The other night I was putting my daughter to bed. She is approaching 8 months old and, unfortunately for us, is not the best sleeper. In these short eight months, I have clocked more hours than I can count sitting with her in the rocker in her nursery.
Sometimes she is fussing and requires my attention, but she is often simply asleep in my arms. During this time, I am habitually on my phone. Updating social media, checking comments on my blog, basic online shopping. Things that are fairly easy to do with a cell phone in one hand and a baby in the other.
One night the two of us were in this same position as we have been countless times before. I looked at my daughter, who I thought was asleep, and with the glare of my cell phone, I could see her staring wide-eyed at me. As soon as our eyes locked, she smiled. That sweet, still toothless smile that melts your heart in an instant.
At that moment, I made a vow. I vowed to put down the phone, shut the outside world out just for a few minutes and be there with my daughter.
They say the days are long, but the years are short. No statement has held more truth to me as a mother than this one.
As a mom and part-time stay at home mom, I often feel as though I’m falling behind with everything. There never seems to be enough hours in the day to get done the laundry list (and the actual laundry) that I always have to do. I try to keep the house clean and respond to work emails in a timely manner. On the days I work, it is easier to focus on the tasks at hand, but when I am home, I am also caring for two small children. And as most moms know, multitasking is often what gets us through our days.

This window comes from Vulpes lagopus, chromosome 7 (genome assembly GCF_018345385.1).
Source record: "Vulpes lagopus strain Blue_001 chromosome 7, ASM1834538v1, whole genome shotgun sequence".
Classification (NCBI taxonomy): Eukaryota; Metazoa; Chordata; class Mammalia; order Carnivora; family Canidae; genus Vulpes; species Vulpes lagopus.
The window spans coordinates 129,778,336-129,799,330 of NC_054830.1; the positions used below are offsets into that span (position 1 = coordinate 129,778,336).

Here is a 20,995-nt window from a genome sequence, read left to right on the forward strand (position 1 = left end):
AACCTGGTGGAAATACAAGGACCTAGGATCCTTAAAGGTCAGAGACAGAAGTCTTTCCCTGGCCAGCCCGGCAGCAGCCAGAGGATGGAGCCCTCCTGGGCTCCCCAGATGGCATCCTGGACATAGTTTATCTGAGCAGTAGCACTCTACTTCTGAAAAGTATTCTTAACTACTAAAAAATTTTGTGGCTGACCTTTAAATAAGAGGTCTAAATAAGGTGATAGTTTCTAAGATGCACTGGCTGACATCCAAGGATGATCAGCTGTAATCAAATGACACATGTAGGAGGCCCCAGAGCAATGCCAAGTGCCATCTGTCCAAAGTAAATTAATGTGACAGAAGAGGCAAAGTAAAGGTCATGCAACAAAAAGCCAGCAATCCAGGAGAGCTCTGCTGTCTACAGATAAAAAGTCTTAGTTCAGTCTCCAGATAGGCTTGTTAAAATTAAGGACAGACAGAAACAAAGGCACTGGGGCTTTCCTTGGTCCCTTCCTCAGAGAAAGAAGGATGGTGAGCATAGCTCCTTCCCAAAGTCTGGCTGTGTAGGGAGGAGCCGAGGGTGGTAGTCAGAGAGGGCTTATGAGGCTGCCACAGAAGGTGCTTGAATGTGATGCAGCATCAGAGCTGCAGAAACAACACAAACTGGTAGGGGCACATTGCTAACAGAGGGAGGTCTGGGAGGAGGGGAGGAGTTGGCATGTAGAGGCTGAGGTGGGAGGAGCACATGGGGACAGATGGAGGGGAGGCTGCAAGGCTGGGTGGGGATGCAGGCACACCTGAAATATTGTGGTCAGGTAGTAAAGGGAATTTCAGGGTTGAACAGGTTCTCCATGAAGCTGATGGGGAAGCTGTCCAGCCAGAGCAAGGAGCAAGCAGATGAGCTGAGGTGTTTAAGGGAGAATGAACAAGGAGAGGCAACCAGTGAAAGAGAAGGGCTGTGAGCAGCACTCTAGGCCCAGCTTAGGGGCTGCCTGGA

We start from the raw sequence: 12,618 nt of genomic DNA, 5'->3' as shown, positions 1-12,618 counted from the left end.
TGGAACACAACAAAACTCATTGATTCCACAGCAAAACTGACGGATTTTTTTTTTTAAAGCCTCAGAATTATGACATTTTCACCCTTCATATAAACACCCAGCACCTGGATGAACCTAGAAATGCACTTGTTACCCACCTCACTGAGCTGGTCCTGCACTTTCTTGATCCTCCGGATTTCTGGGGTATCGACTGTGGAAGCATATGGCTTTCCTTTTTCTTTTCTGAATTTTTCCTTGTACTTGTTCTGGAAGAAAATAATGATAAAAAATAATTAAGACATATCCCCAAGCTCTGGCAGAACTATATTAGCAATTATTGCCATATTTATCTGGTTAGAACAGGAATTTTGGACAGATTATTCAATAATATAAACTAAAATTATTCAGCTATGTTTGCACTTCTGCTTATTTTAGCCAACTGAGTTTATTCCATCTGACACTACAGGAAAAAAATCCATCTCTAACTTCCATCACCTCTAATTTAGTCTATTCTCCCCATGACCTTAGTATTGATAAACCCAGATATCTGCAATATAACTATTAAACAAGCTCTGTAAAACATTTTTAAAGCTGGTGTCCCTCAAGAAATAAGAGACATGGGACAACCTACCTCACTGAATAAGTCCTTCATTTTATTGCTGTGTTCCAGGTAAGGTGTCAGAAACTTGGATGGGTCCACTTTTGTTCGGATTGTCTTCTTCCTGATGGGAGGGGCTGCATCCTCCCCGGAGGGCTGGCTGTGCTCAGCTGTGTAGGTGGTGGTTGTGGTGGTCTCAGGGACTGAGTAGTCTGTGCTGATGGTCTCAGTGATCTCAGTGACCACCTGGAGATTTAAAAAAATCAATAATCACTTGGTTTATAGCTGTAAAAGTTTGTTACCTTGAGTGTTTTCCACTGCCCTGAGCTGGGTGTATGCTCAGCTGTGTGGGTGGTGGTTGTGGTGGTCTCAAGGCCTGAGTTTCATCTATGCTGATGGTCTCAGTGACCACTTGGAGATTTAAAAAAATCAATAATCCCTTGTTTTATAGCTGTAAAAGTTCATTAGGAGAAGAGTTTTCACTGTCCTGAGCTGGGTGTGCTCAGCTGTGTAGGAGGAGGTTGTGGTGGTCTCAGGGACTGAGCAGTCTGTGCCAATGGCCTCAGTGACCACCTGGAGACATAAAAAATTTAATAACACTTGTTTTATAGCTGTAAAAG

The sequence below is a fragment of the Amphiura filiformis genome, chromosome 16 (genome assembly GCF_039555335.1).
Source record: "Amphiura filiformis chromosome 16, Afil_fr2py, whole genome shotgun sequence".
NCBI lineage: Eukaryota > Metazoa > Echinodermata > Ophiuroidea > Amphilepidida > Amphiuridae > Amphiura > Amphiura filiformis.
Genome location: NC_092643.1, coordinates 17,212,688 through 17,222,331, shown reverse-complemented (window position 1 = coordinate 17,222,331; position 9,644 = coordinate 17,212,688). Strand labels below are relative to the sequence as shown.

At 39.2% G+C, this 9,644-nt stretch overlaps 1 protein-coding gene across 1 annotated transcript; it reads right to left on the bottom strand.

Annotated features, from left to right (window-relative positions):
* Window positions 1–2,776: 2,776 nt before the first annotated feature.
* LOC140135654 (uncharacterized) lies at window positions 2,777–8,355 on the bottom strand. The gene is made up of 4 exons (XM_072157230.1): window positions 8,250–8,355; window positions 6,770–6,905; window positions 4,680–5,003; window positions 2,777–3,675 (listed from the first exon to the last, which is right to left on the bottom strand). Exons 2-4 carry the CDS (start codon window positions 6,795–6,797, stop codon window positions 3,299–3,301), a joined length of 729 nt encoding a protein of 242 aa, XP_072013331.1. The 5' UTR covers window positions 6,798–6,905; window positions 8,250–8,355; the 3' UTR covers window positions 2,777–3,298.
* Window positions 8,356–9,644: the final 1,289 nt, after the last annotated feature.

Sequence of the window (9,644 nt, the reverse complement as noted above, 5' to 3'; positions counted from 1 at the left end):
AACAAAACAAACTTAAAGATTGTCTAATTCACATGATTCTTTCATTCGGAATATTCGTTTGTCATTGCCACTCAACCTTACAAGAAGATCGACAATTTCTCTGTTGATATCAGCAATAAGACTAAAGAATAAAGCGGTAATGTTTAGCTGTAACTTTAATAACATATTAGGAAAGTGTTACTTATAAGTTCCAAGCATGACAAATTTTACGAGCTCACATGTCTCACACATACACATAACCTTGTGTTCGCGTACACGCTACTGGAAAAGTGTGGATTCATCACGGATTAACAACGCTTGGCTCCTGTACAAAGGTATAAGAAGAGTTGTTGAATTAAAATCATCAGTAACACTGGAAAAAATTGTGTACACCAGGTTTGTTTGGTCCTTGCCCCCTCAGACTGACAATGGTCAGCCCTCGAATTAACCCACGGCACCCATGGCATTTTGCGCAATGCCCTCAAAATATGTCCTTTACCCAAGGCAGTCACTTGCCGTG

But as I am thinking about this concept of being present, I am also thinking about what multitasking has taken away from me:
Yes, I can get the dishes done while my daughter is in her highchair. But then I miss out on the chance to interact with her while she is trying new food.
Sure, I can check social media uninterrupted while my son is watching the latest episode of Paw Patrol. But then I don’t get to take in the feeling of his head resting on my shoulder the way it only does when he is focused on the TV but still wants to be close to me.
The moments we have with our children are fleeting. I already see my 8-month-old developing more independence from me. It won’t be long before I will be dropping her off at school with her older brother and returning home by myself.
I will have time to clean the house and catch up on social media, but I will also not have my babies anymore. I will have children who are able to do more without me. I will be granted the time and space I need to do more of the things that I struggle to get done now.
As much as I am looking forward to some of that freedom, I am also dreading the hole I know will be in my heart when these moments are gone.
As a mother, my to-do list seems to grow longer with each thing I check off. There are always things I can be doing. Dishes that need cleaning. Phone calls and emails to return. Clothes to fold and put away. And while I feel really great when those things are done, I have vowed not to do them at the expense of spending time with my children.
As the days pass and the years are behind us, my memories should not be of how clean my house was, or how up to date I was on Instagram. I want to remember playing with my son and snuggling with my daughter. want to remember what it felt like to look into her eyes as she slowly closed them and drifted off to sleep. The email I would otherwise be reading will still be there once she is asleep, but that moment I could have had with her will not be.
So as my children grow up, just like I did that one night in my daughter’s room, I vow to be present.